October 20, 2010
The government has banned foreign reporters from observing the November 7th elections. This indicates that the military government is planning to use fraud if it appears (as is likely) that the vote will go against the pro-military candidates. The pro-military government parties have already arranged to have all government employees vote correctly, or else (identity information on government workers has been collected, to provide a realistic threat of retaliation.) A lot of government money is being spent on gifts for voters who can be influenced to vote for the pro-dictatorship (current government) candidates.
The government screwed up with their intelligence operations, and are trying to repair the damage. Six years ago, military intelligence (DDSI, or Directorate of Defense Services, Intelligence) was disbanded because senior generals were being spied on. DDSI was replaced with a much smaller organization (MAS, or Military Affairs Security). This has not worked well for the military, as the extensive informant network was missed. So a new military intelligence commander has been ordered to rebuild the informant net. But in the meantime, the dictatorship continues to get most of their intel from the media and rumor.
Thailand had ordered heavier patrol along the Burmese border, in the north where Burmese tribal militias operate. There has been more drug smuggling of drugs, an undertaking that is usually accompanied by armed guards. Thailand plans to keep the heavier border patrols going at least until the November 7 elections in Burma (which might instigate disorder, and refugees heading for the border). The Thai patrols are also looking for arms smuggling into Burma. Three Thai men, including a soldier, were recently arrested for stealing weapons from a military depot and smuggling them into Burma, where tribal rebels pay well for them.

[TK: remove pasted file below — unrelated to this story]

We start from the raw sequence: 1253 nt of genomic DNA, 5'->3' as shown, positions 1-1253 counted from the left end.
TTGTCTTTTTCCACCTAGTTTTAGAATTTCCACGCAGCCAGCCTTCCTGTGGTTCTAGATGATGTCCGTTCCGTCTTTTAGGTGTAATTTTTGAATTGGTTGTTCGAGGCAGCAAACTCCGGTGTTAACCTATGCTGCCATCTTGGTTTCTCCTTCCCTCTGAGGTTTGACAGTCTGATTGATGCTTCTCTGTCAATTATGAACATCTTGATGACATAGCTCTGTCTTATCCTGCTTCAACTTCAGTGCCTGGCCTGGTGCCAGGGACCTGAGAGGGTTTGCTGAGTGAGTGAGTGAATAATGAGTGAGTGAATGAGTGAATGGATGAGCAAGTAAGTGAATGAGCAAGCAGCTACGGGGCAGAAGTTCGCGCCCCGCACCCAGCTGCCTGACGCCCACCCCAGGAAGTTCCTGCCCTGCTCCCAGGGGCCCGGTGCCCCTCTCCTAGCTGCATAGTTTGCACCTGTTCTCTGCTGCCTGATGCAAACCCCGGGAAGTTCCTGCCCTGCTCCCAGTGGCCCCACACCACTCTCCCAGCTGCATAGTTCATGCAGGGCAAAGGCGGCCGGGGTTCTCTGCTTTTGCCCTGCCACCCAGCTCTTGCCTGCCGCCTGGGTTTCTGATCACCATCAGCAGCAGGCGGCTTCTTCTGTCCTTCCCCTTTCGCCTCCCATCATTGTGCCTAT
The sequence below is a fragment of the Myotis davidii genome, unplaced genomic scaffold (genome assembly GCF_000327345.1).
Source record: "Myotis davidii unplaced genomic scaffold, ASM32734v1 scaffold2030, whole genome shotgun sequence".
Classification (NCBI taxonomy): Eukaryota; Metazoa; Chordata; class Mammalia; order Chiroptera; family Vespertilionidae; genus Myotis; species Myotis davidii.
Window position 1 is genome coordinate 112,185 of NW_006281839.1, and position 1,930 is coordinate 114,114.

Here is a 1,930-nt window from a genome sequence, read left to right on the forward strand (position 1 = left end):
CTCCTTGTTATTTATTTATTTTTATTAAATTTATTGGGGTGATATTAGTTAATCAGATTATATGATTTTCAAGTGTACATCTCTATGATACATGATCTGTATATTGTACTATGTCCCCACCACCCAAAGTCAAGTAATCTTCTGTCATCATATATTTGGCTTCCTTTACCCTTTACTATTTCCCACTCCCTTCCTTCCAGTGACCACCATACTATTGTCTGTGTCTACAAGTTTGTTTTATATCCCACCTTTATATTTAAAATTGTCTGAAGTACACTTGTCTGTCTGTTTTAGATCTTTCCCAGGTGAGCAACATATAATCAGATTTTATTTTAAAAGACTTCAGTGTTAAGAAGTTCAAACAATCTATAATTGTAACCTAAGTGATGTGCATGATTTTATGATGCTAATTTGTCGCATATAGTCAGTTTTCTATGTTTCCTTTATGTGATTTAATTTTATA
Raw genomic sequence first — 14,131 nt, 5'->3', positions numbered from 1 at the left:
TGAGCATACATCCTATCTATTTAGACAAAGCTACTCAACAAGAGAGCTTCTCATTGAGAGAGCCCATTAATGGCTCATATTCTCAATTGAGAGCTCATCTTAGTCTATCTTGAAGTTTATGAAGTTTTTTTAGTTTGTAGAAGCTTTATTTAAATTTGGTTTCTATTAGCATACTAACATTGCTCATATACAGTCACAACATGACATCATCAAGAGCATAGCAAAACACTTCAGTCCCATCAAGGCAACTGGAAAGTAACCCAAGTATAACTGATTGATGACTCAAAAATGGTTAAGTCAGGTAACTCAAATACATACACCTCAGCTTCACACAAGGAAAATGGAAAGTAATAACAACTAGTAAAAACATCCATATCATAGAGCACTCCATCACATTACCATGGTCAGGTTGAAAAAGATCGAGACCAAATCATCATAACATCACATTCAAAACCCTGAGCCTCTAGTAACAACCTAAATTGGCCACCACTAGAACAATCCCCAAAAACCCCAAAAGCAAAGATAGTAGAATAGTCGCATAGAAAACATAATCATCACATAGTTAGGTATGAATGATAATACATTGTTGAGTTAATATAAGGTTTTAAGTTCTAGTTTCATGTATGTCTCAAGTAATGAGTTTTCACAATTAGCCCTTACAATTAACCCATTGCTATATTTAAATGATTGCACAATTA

In the north, there have been increasing clashes with tribal forces (especially the Shan, Karen and Wa). The army has been able to hurt these tribal armies, but not destroy them. In fact, the army has been corrupted by the tribal drug gangs. The opium/heroin trade was greatly reduced, but not the desire to produce and smuggle high-value recreational drugs. Thus while the heroin trade was all but eliminated in the north by the 1990s, drug production was not destroyed. The tribes still have money for bribes that encourage the local troops to be less effective in their operations against the tribal rebels. Many of the tribal drug gangs switched to methamphetamines. This stuff proved easier to produce (if you had the right chemicals, which turned out to be available from China), and more profitable. The tribes needed the drug money to buy weapons, and bribe Burmese officials, in order to maintain some semblance of tribal independence. The generals keep ordering the troops and bureaucrats to crush tribal independence, but for decades, drug money has proved to be the most potent weapon the tribes could muster. Methamphetamines are big business. The government has allowed pro-government tribes to get back into the heroin business, to keep them away from meth, but there is no evidence of significant heroin moving out of northern Burma, nor any big increases in opium (the raw material for heroin) addiction up north (where drug addiction has long been a problem.)
October 11, 2010: The military government said it would release 11,000 of the 50,000 convicts from prison before the November 7 vote, and allow the released prisoners to vote. Those being released are those close to finishing their sentences. There are another 6,000 people in prison awaiting trial.
October 7, 2010: A rural election office was wrecked by a bomb. There were no casualties and no one took responsibility.
October 3, 2010: Seven soldiers were arrested and charged with attacking civilians last month. This incident got into the international press, otherwise the soldiers would not have been arrested. At worst they would have been yelled at by their commander.
September 26, 2010: The government apparently hired hackers to shut down opposition web sites on September 20 anniversary of the 2007 uprisings (led by monks).
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